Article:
This week we are going to be looking at farm life. We start with this picture of a farm owner in Mississippi. He is chatting with one of the children of a worker on his farm. The picture was taken in 1937.
Saturday, August 31, 2013
Friday, August 30, 2013
Thursday, August 29, 2013
Another grand mansion for your viewing enjoyment.
Several people have commented on the difficulty of maintenance and upkeep on these huge houses. The truth is, I think most of us buy more house than we need. We end up buying for visual pizazz rather than rationally looking at what we need and can afford. The burden of house payments, cleaning, maintenance, and upkeep on a "too big" house puts stress on the family. I think it would be great to seek after a simpler lifestyle.
Wednesday, August 28, 2013
Tuesday, August 27, 2013
One of the first things that always strikes me when I see a mansion like this is its grandeur and stateliness. The second thing that strikes me is how hard it would be to paint. Look at those columns, and in particular the tops of the columns. Can you imagine trying to scrape all that paint off the intricate top part of the column? Also, there is lots of intricate work across the top, that would be hard to reach from a ladder. There is a small city not far from where I live that has some of these old grand style mansions, and indeed many of them have fallen into disrepair.
Sunday, August 25, 2013
This picture shows a mansion in Savannah, Tennessee. It shows many of the classic characteristics I expect to see in a mansion. It has a magnificent porch, with rocking chairs, and a grand balcony. I would have perhaps prefered round columns but the square ones are themselves fairly impressive.
I am always curious about the railing around the roof. It makes it look as if there is an observation deck on the roof, but I wonder if the railing is just decorative. Has anyone ever been up on one of these grand houses? I don't see how you could give people walking access to the roof without creating a leak problem.
Saturday, August 24, 2013
Welcome to Mansion Week here at OPOD. We will be looking at the grand and stylish homes of the Rich and Famous. I think all of us have some image in our head of the classic mansion. For me, large columns are a key part of what makes a mansion. the photo above has some nice columns, but overall the house is a little too cosmopolitan, and I think the wicker furniture by the pool are a distraction.
Friday, August 23, 2013
Thursday, August 22, 2013
Wednesday, August 21, 2013
Tuesday, August 20, 2013
Monday, August 19, 2013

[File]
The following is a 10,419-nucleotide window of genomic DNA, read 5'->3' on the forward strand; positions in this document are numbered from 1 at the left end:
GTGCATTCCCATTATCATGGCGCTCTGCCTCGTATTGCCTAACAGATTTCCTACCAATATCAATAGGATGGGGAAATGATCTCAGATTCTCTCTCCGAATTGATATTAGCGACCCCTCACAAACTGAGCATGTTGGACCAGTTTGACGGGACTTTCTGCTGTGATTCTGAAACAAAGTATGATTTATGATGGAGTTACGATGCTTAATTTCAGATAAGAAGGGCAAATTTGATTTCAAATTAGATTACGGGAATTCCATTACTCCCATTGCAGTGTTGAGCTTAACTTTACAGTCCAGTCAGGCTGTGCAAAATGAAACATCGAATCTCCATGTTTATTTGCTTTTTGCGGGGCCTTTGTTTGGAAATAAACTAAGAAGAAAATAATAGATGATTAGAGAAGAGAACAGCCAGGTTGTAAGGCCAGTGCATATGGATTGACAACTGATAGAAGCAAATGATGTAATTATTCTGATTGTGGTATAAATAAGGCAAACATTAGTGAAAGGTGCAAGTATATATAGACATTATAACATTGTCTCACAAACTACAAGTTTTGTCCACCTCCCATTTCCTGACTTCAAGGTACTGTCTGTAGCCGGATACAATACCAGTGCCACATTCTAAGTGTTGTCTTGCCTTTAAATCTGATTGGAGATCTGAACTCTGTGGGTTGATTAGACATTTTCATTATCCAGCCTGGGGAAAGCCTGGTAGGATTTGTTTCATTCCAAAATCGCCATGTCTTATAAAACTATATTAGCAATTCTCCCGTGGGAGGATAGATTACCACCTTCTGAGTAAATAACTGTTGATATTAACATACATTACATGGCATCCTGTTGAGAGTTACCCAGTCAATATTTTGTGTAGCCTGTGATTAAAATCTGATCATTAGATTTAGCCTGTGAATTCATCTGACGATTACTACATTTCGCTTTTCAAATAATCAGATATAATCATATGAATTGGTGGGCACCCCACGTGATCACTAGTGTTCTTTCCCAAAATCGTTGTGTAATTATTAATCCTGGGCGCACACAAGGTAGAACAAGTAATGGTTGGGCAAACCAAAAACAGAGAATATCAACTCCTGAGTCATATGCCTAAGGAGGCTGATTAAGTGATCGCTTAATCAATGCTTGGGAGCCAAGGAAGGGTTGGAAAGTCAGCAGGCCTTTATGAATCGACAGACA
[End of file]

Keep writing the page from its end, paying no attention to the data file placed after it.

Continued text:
In my mind I have a picture of a classic "Old School" outhouse, but funny thing is that I am having trouble finding a picture of it. This is about as close as I can find. A classic outhouse should have a slant roof, simple, unpainted vertical boards making up the body of the structure, and some sort of vent in the roof. This picture has those characteristics. In my mind though, the outhouse should have a vent cut in the side that is a moon shape and then beside it a star. Don't know how that got started, but many outhouses have moons and stars cut through the wood for ventilation. Also, in the back there should be a hinged door to enable easy cleaning.
Sunday, August 18, 2013
As you look through pictures of outhouses, most have a very common design. This one is different, and much fancier than what you typically see. This must represent the outdoor toilet of someone important. My guess is that it matches the architecture of the main home.
Saturday, August 17, 2013
You requested Outhouse Week, and Outhouse Week you will get! We start with this fascinating image of a double level outhouse. I will start by saying I have dibs on the upper level unit. Just eyeballing this design, and have some serious concerns about the lower level of the unit.
Friday, August 16, 2013
Thursday, August 15, 2013
Slum Week continues with this backyard picture in Washington DC in 1935, complete with an outhouse. The picture was taken in 1935, and it was not unusual for people to still rely on outhouses at that time. Actually this yard is fairly neat compared to some of the pictures we have looked at.
Wednesday, August 14, 2013
Today's picture shows a group of children playing in the dirt. It looks to be the same group of kids in yesterday's picture. The children appear to be fairly clean and well kept given the conditions of the area they are living in. One wonders if perhaps they were cleaned up for the picture, but it looks like they have had recent and decent hair cuts.
I have been enjoying the comments related to issues and causes of poverty. I consider the issue of poverty to be a complex one. Some people are poor for reasons totally outside their control. They are born in a place and set of circumstances that are very hard to overcome. Some people don't climb out of poverty because they don't know how. No one has ever taught them how to get and hold a job, how to shop wisely, how to live wisely . . . they just don't know. Then I think there are a lot of people who are lazy and just don't care. There are a lot of people who would prefer to game the system and get as much as they can for as little effort as they can put out.
Tuesday, August 13, 2013
Today's picture shows children playing in slums. Sadly, children are often the victim of conditions and decisions that they did not create or make. The picture was taken in 1935, so one wonders if some of these children might still be alive. It would be interesting to hear their stories.
Monday, August 12, 2013
Today's Slum picture is from 1935, and shows a decaying area of Washington DC.
I was curious if anyone has been to Detroit recently. I have heard it has become almost a wasteland with half the street lights and traffic lights not working. It is hard to tell what is going on by looking at pictures on the internet, because you cannot get a perspective on how widespread the rot is. I mean, you could just be taking lots of pictures of a couple of blocks in bad shape. Does anyone live nearby that could shed light on the present state of decay in Detroit?
Saturday, August 10, 2013
Friday, August 9, 2013